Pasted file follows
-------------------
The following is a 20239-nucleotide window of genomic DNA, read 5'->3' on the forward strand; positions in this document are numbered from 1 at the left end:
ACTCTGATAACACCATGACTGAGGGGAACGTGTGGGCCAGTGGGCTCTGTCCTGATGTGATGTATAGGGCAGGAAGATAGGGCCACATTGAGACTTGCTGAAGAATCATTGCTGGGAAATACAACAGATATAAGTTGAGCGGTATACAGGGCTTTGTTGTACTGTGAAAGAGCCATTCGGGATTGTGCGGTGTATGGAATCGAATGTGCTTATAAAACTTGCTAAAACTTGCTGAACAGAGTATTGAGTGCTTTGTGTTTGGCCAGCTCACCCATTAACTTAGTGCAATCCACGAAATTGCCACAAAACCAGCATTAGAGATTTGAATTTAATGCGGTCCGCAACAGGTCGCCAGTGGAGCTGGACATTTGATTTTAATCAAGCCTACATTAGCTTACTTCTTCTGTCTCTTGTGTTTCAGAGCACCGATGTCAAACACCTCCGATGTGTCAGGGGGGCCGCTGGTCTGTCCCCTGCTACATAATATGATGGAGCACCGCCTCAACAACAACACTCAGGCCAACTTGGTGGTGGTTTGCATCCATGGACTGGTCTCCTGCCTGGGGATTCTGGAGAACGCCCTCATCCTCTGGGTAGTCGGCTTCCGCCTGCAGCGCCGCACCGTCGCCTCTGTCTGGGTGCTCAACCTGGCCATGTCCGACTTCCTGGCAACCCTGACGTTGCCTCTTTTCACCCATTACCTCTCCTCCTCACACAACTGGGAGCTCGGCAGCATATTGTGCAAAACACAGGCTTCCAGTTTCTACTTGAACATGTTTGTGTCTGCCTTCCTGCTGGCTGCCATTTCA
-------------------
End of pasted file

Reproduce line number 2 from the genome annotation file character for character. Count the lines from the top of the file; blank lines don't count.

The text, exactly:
ACTCTGATAACACCATGACTGAGGGGAACGTGTGGGCCAGTGGGCTCTGTCCTGATGTGATGTATAGGGCAGGAAGATAGGGCCACATTGAGACTTGCTGAAGAATCATTGCTGGGAAATACAACAGATATAAGTTGAGCGGTATACAGGGCTTTGTTGTACTGTGAAAGAGCCATTCGGGATTGTGCGGTGTATGGAATCGAATGTGCTTATAAAACTTGCTAAAACTTGCTGAACAGAGTATTGAGTGCTTTGTGTTTGGCCAGCTCACCCATTAACTTAGTGCAATCCACGAAATTGCCACAAAACCAGCATTAGAGATTTGAATTTAATGCGGTCCGCAACAGGTCGCCAGTGGAGCTGGACATTTGATTTTAATCAAGCCTACATTAGCTTACTTCTTCTGTCTCTTGTGTTTCAGAGCACCGATGTCAAACACCTCCGATGTGTCAGGGGGGCCGCTGGTCTGTCCCCTGCTACATAATATGATGGAGCACCGCCTCAACAACAACACTCAGGCCAACTTGGTGGTGGTTTGCATCCATGGACTGGTCTCCTGCCTGGGGATTCTGGAGAACGCCCTCATCCTCTGGGTAGTCGGCTTCCGCCTGCAGCGCCGCACCGTCGCCTCTGTCTGGGTGCTCAACCTGGCCATGTCCGACTTCCTGGCAACCCTGACGTTGCCTCTTTTCACCCATTACCTCTCCTCCTCACACAACTGGGAGCTCGGCAGCATATTGTGCAAAACACAGGCTTCCAGTTTCTACTTGAACATGTTTGTGTCTGCCTTCCTGCTGGCTGCCATTTCA